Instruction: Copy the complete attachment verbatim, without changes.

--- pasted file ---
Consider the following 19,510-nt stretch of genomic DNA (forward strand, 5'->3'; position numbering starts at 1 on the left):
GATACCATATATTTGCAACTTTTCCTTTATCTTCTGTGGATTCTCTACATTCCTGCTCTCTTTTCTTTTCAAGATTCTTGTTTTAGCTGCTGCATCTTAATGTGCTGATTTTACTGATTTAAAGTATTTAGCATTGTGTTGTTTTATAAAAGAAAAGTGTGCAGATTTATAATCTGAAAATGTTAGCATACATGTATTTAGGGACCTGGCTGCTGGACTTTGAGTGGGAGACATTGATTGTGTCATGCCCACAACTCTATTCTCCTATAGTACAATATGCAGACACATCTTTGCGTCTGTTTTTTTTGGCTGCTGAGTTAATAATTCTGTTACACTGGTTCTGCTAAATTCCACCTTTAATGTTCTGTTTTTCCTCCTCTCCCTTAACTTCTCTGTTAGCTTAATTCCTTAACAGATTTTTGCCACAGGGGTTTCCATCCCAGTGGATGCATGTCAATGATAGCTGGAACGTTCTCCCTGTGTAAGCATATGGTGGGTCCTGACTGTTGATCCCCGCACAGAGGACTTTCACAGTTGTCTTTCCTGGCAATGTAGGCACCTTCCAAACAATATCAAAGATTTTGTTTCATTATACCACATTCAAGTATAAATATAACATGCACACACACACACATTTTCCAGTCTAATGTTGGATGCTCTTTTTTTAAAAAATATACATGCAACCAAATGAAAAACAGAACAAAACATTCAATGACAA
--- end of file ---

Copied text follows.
Consider the following 19,510-nt stretch of genomic DNA (forward strand, 5'->3'; position numbering starts at 1 on the left):
GATACCATATATTTGCAACTTTTCCTTTATCTTCTGTGGATTCTCTACATTCCTGCTCTCTTTTCTTTTCAAGATTCTTGTTTTAGCTGCTGCATCTTAATGTGCTGATTTTACTGATTTAAAGTATTTAGCATTGTGTTGTTTTATAAAAGAAAAGTGTGCAGATTTATAATCTGAAAATGTTAGCATACATGTATTTAGGGACCTGGCTGCTGGACTTTGAGTGGGAGACATTGATTGTGTCATGCCCACAACTCTATTCTCCTATAGTACAATATGCAGACACATCTTTGCGTCTGTTTTTTTTGGCTGCTGAGTTAATAATTCTGTTACACTGGTTCTGCTAAATTCCACCTTTAATGTTCTGTTTTTCCTCCTCTCCCTTAACTTCTCTGTTAGCTTAATTCCTTAACAGATTTTTGCCACAGGGGTTTCCATCCCAGTGGATGCATGTCAATGATAGCTGGAACGTTCTCCCTGTGTAAGCATATGGTGGGTCCTGACTGTTGATCCCCGCACAGAGGACTTTCACAGTTGTCTTTCCTGGCAATGTAGGCACCTTCCAAACAATATCAAAGATTTTGTTTCATTATACCACATTCAAGTATAAATATAACATGCACACACACACACATTTTCCAGTCTAATGTTGGATGCTCTTTTTTTAAAAAATATACATGCAACCAAATGAAAAACAGAACAAAACATTCAATGACAA